14

Going to the police The police should give you a card with their name and phone number on it, and your police case number (ask for this card if you dont get it). If your partner or ex-partner returns you can ask the police to come back.

Getting to a safe place


If there is a transition house or safe home in your area, you can ask the police to take you and your children there. Take the children with you, to protect their safety and improve your chances of getting custody later. Or you can ask the police to take you and the children to friends, relatives, or to a motel. If you have been hurt, the police can take you to a hospital or doctor. Most hospital emergency departments will be able to help you. They will also collect medical evidence of the assault. Remember: You have the right to ask questions about any medical examination, to have a friend or advocate with you, and to refuse treatment. If you stay in the family home, its a good idea to have the locks changed.

Arrest
If the police arrest your partner or ex-partner, one of these two things can happen: He will be released, but the police or courts will make an order that tells him there are certain things he cannot do (for example, contact you, or go to your house); or

15

He will be kept in jail overnight, and will have to appear in front of a justice of the peace or judge in a courtroom for a bail hearing, to see if he will be released and what the conditions are.

The bail hearing


At the bail hearing, the judge will decide if your husband, boyfriend, or ex-partner should be let out of jail while he or she deals with the charges against your partner or ex-partner. The judge will say what things he has to do to be released. These things are called the conditions of bail. For example, a condition of bail may be that he cannot own guns or other weapons (firearms), or cannot use drugs or alcohol. No-contact orders The judge can order your husband, boyfriend, or ex-partner to stay away from your home or where you work and not to contact you either directly or indirectly. The judge does this by making a no-contact order. This means your partner or ex-partner cannot phone you or write to you, send gifts, or ask someone else to give you a message. It also means that you cannot phone or write to your partner or expartner, send him gifts, or ask someone else to give him a message. If you want a no-contact order, you must tell the investigating police officer. The police will want to know about other times that your partner or ex-partner has been violent. The police will then put the reasons for having a nocontact order in their report to the Crown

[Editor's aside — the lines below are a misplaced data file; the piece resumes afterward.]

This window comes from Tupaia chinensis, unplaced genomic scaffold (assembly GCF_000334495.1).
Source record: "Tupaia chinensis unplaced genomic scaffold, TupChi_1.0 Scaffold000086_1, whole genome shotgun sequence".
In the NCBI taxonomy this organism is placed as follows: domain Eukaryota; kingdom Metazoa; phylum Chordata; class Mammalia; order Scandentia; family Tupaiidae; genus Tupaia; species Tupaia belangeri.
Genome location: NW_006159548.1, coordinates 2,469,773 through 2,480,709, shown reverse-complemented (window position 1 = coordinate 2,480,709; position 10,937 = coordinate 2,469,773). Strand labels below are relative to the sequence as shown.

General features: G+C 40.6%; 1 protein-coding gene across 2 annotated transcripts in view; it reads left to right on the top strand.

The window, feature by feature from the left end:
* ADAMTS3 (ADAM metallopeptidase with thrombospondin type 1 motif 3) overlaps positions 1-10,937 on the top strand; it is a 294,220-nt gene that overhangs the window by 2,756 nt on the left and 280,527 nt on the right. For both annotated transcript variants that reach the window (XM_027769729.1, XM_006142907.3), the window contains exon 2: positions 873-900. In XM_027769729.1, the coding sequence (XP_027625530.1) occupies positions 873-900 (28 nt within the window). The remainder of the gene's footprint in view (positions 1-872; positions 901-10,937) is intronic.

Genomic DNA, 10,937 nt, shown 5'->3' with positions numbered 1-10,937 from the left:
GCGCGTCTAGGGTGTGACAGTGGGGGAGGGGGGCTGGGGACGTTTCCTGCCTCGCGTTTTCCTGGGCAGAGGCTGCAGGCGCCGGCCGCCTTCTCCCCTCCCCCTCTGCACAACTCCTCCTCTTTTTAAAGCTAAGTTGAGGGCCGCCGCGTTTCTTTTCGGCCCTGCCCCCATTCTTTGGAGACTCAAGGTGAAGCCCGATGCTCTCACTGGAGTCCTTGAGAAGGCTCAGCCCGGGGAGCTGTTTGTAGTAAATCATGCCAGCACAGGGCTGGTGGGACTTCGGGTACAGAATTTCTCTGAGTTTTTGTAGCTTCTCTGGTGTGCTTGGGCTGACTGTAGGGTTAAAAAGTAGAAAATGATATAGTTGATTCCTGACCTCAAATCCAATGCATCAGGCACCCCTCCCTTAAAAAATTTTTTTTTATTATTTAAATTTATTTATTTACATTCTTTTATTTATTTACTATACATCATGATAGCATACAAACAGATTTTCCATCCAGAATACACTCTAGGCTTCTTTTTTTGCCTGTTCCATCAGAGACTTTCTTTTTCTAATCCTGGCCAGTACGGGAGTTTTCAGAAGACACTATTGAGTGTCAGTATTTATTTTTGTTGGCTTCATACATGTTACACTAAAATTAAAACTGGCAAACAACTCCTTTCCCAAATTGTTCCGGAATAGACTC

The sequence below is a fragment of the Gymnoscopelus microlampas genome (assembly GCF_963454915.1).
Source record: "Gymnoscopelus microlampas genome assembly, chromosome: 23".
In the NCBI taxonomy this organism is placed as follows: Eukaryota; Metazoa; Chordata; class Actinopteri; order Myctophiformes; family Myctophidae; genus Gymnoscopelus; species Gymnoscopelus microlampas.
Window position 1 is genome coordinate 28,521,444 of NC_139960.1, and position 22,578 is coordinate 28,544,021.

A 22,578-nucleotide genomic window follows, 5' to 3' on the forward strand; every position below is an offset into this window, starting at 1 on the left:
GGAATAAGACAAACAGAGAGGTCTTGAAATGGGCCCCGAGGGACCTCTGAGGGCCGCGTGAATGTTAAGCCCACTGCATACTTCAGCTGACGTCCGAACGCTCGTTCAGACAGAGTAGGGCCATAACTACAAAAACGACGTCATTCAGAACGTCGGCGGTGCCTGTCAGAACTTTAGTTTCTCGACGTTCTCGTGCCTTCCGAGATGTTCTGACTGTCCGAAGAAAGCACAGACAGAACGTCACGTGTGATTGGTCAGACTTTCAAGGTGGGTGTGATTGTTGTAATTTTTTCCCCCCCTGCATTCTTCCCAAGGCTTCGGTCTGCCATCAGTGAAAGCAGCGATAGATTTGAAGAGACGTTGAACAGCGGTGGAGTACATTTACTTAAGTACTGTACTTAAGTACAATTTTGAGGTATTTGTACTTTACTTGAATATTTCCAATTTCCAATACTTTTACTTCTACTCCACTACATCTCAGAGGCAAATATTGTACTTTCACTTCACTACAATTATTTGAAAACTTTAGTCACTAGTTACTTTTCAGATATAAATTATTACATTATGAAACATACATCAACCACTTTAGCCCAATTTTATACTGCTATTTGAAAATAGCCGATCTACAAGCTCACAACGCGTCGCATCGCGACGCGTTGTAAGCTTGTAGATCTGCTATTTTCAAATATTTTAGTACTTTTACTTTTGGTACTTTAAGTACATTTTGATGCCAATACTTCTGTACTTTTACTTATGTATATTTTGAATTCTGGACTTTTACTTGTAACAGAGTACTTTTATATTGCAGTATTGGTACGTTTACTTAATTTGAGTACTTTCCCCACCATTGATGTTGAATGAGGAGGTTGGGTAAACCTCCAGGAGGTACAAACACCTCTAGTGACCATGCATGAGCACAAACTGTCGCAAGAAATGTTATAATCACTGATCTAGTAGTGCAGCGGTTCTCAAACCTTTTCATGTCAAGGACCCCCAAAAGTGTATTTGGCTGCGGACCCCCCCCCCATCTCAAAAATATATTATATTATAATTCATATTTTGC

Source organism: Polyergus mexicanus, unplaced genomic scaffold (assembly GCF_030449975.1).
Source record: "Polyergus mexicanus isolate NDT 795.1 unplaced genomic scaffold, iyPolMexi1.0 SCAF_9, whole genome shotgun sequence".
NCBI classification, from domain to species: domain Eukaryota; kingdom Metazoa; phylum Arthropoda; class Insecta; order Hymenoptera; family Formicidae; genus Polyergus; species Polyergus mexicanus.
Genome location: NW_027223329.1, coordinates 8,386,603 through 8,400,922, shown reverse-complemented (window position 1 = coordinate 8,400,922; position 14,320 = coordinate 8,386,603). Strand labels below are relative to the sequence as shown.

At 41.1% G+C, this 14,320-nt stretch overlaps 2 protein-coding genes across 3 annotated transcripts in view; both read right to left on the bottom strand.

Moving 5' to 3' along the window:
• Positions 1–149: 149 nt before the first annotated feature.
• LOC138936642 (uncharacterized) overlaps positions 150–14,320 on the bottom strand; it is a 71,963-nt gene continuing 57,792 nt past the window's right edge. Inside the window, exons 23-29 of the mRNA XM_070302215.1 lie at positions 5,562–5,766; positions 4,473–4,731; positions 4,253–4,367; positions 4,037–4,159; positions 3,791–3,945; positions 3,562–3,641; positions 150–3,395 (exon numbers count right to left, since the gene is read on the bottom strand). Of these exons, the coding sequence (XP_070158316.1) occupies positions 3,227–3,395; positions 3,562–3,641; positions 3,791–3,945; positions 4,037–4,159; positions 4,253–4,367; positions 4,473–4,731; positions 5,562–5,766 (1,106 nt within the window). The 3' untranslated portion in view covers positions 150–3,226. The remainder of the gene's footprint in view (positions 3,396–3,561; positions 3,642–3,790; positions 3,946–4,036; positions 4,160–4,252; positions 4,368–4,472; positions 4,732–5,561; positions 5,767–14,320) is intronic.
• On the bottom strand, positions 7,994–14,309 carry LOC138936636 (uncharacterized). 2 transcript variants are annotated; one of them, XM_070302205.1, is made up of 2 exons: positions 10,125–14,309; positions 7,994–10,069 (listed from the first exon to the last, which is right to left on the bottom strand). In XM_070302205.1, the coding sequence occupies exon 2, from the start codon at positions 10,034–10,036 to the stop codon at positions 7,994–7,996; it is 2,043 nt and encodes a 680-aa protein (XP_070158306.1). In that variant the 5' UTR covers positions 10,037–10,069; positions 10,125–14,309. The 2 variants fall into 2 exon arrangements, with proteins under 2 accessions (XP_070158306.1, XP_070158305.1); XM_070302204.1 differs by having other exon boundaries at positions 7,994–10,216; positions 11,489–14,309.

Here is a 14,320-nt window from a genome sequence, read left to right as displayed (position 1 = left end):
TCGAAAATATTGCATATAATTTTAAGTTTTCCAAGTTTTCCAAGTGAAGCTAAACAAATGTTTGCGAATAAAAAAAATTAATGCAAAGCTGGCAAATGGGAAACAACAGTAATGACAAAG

16

Going to the police counsel. The Crown counsel is the lawyer for the government who will tell the judge why your partner or ex-partner should stay away from you. Conditions of bail Ask your advocate or your victim service worker to help you find out from the Crown counsels office what the conditions of bail are. Keep a copy of the no-contact order with you at all times. If your husband, boyfriend, or ex-partner does not do what the conditions of bail or the no-contact order say, he can be arrested again and charged with breach of bail or an order. This is in addition to the first charge of assault or criminal harassment. The investigating police officer will give you a card with his or her name and phone number and your police case file number on it. If your partner or ex-partner breaks any of the conditions of bail or a no-contact order, phone 911, or the police emergency number in your community.

Getting information about the case


If you want to find out what is happening with your partner or ex-partners case, phone your advocate or your victim service worker. Under the Victims of Crime Act (VOCA) you have the right to get up-to-date information about the case, including information about:

17

I I I I I I

the organizations and services that can help you compensation for injuries how the criminal justice system works the status of the police investigation and the court case how the mans sentence will be carried out your right to privacy